Calum and Jonathan are brothers, both of them young adults living in the United Kingdom. When they talk, they often discuss Star Wars or the latest Marvel movie. What they don’t usually discuss is Fabry disease, a rare condition that can cause severe pain in the hands and feet, decreased or absent sweat production, dark spots on the skin (angiokeratomas), cloudiness or streaks toward the front of the eye and problems with the heart and kidneys.
After their mother was diagnosed with Fabry when Jonathan was a teenager and Calum was at university, they were both tested and diagnosed. Now, seven years later, they reflect on their experiences as young people grappling with a rare disease diagnosis.
Calum, 26: I was at university when I got diagnosed. I remember getting the phone call and talking to the genetic counselor. I was like, "Okay." Before I'd been told, I was like, you know what? If it happens, it happens. If it doesn't, it doesn't. If I've got it, I've always had it. Nothing's changing. I just know I've got it, which is a good thing, if anything, because it means I can get treatment.
And when I got told, I was like, “Okay, okay, that's fine,” and hung up. Then I did get so upset for a couple hours. I sat by myself and then I just got on with it. I don't know. I think I went out that night. I don't think I ever got that upset about it ever again, really, which I don't think is a good thing, because I think you should get upset about big things like that.
Jonathan, 22: When I first got told, I had just turned 15. I was just going into my end of school exams. At the time, I didn't think anything of it. I didn't know pretty much anything about Fabry disease and what it entailed and stuff.
When they told me, I was like, okay, but then something really weird happened. A nurse came in and spoke to me, as a one-on-one consultation thing. They gave me really alarming information, saying, "Oh, how'd you feel about having just eight or so years left?" I was like, "What? What? Where's all this coming from?" I was just really confused and it just put me in a really weird mind state. I didn't speak to my parents or anything rather about it, because I thought they already knew. I also didn't want to speak about it with them because I thought it'd make them upset.
It wasn't until years later I realized that none of that's really true, but during the next couple of months and the year or two after I got diagnosed, I was in the mindset of nothing really matters if I've got this clock on my life.
It was really tough, because I wanted to do all this different stuff, but at the same time, I was just like, what's the point? Then I realized when I did my own actual research into it, that the person who was speaking to me didn't have any clue what they were talking about.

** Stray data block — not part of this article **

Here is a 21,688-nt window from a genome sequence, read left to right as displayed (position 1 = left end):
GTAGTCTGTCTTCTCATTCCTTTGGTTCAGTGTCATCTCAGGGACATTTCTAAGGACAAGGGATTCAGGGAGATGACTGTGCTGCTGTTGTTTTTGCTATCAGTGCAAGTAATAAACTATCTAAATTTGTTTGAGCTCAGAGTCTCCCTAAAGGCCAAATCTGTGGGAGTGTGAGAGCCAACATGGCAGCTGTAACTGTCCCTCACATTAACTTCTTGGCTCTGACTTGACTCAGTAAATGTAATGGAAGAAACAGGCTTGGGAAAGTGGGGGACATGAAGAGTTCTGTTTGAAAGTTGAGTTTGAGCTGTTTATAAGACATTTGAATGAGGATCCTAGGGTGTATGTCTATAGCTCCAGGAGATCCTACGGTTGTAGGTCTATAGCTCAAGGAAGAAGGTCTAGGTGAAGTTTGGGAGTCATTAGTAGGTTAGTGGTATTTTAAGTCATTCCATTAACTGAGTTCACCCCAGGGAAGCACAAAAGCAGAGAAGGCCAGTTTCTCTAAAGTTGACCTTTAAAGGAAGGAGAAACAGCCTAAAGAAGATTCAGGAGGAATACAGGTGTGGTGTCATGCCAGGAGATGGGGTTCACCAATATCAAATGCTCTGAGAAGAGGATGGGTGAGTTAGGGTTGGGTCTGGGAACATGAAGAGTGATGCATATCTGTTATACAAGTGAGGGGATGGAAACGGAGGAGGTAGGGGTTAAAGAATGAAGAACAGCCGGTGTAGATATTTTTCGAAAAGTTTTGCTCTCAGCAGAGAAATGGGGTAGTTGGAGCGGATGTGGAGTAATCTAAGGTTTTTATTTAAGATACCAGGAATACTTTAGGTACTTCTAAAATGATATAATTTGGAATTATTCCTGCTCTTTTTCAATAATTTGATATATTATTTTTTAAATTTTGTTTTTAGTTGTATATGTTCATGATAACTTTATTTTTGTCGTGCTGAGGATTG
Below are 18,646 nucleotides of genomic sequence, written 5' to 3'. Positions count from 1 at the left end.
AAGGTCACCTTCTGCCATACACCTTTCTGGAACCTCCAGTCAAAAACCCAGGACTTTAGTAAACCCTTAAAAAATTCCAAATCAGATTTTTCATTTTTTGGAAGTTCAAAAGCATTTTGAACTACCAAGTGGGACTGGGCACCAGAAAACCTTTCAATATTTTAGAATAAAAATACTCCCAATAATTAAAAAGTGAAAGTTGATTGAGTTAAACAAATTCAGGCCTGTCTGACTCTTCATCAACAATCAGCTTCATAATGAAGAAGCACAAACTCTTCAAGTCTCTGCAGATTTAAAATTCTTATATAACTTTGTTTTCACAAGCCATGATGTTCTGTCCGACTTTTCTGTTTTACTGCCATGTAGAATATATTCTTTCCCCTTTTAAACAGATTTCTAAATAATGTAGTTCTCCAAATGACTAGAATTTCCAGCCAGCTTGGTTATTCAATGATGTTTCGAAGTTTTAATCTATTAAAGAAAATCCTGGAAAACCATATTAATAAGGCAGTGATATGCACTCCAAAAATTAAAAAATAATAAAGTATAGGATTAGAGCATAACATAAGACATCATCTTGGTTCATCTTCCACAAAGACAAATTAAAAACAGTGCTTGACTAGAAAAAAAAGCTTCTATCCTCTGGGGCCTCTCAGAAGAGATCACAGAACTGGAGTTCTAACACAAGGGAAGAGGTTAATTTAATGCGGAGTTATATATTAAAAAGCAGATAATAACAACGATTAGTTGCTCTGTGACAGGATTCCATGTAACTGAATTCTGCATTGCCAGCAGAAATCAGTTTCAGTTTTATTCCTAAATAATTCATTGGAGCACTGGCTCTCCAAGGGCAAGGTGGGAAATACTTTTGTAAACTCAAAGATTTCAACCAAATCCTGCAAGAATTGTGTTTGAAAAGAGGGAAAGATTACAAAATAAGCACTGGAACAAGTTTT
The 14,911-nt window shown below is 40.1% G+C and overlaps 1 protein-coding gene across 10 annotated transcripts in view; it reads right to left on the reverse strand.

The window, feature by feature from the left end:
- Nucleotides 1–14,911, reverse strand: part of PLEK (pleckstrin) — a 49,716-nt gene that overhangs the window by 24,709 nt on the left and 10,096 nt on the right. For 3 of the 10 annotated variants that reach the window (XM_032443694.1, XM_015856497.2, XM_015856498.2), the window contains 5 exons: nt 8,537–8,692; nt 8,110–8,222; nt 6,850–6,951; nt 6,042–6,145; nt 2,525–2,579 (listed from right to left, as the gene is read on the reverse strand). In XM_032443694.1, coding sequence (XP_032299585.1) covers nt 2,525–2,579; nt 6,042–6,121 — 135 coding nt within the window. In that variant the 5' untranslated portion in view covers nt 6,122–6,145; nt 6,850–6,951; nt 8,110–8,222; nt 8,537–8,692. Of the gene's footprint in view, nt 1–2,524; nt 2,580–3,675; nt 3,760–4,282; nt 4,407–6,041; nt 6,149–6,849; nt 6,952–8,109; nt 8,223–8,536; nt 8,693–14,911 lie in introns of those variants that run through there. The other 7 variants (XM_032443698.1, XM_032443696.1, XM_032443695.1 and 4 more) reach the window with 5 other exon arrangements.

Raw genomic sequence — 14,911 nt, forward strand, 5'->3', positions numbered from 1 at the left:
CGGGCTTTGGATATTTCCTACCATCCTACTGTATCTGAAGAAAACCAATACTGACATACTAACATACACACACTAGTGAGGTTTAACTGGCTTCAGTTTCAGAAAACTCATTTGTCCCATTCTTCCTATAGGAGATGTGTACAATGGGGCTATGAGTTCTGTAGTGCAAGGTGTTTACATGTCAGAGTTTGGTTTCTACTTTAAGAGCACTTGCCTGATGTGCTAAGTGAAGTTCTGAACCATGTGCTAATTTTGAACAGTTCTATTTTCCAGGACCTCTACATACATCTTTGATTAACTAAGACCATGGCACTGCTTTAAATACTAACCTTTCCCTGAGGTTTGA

Calum: Especially when it came to Jonathan, the system failed him completely. You were so much younger than I was when you got diagnosed, Jonathan. I think it was just ridiculous, the lack of support. But I didn't get a ton of support from medical care providers either. I was lucky enough to get some counseling sessions through my university. They were hard to get into but definitely helped.
I think as far as medical support goes, I think physicians in the rare disease community, they're amazing. They've committed their lives to solving our conditions, so I can never have anything but thanks for them. Every day, they're working toward helping people like myself, like Jonathan, like our mom. Still, I do wish mental health were more integrated into physical care for rare diseases.
Jonathan: I really wish there was support for young adults/older teenagers. When we got diagnosed, we were too old to be put in the children's care and so we got put straight into the adult care system, which I feel like does not have as robust support as the kind available to kids.
One thing that’s been good since I got diagnosed: Before I got diagnosed, I just thought I was being a big cry baby, crying over these growing pains. The fact that I know that the pains aren't just me being a "wimp" helped me a lot.
Calum: For me, my symptoms definitely have gotten a little bit worse, but on the flip side, I can manage them a lot better. I have a better sense of what the triggers are. I'd say it's more just understanding more about your condition is definitely a good thing.
Jonathan: Socially, I think both Calum and I don't tend to tell people about Fabry really, unless let's say I'm out with friends or something and I can't do a certain activity that they're doing and that's all. They're asking all these questions, "Why can't you do this? Come on, go and do it." That's the point where I tell them and to say, "I've got this disease called Fabry. It affects me in this and that way and this is the reason."
But I’m lucky, my friends are actually really amazing. The fact that they always reply, "Okay, let's do something else that you can do."
Calum: Even amongst ourselves, though, we don’t actually talk that much about it with each other. We tend to talk more about, say, Star Wars.
Jonathan: Yes. I'd say, because we've experienced it for all our lives now. It's just normal really. But in a weird way, it is good to know that Calum's also got it. I obviously wish that he didn't have it, but it's comforting to know that he knows what I'm going through and vice versa.
Calum: We do both talk about it with our mom sometimes. Sometimes I worry, though, that if I talk about it she’ll feel guilty that we have it. And that’s not right, it’s not her fault. She’s the best mom in the whole world.
Maybe we should talk about it more, Jonathan. There's not many people in the world with it, with the condition. I think maybe we should talk about it a bit more.
The need for support mentally never ends. Okay, your capacity to understand what's going on might change, but your need for someone to talk to never ever changes, no matter how old you are, when you get diagnosed.